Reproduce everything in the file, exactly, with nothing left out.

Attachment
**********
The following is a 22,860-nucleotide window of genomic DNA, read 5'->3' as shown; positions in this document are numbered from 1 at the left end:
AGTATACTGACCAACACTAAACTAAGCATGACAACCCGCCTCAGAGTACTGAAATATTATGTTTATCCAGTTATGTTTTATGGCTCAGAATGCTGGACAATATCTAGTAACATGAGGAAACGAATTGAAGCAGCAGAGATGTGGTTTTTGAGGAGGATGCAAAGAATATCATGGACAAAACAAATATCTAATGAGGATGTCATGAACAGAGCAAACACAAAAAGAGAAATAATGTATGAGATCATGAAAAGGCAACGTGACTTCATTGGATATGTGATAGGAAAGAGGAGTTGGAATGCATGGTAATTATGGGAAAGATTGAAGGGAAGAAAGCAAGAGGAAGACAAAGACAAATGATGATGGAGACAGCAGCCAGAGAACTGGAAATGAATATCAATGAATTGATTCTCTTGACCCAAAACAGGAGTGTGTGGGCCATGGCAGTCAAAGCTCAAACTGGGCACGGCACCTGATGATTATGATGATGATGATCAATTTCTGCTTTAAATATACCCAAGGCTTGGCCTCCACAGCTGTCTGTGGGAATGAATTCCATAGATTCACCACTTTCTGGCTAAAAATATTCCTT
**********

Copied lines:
The following is a 22,860-nucleotide window of genomic DNA, read 5'->3' as shown; positions in this document are numbered from 1 at the left end:
AGTATACTGACCAACACTAAACTAAGCATGACAACCCGCCTCAGAGTACTGAAATATTATGTTTATCCAGTTATGTTTTATGGCTCAGAATGCTGGACAATATCTAGTAACATGAGGAAACGAATTGAAGCAGCAGAGATGTGGTTTTTGAGGAGGATGCAAAGAATATCATGGACAAAACAAATATCTAATGAGGATGTCATGAACAGAGCAAACACAAAAAGAGAAATAATGTATGAGATCATGAAAAGGCAACGTGACTTCATTGGATATGTGATAGGAAAGAGGAGTTGGAATGCATGGTAATTATGGGAAAGATTGAAGGGAAGAAAGCAAGAGGAAGACAAAGACAAATGATGATGGAGACAGCAGCCAGAGAACTGGAAATGAATATCAATGAATTGATTCTCTTGACCCAAAACAGGAGTGTGTGGGCCATGGCAGTCAAAGCTCAAACTGGGCACGGCACCTGATGATTATGATGATGATGATCAATTTCTGCTTTAAATATACCCAAGGCTTGGCCTCCACAGCTGTCTGTGGGAATGAATTCCATAGATTCACCACTTTCTGGCTAAAAATATTCCTT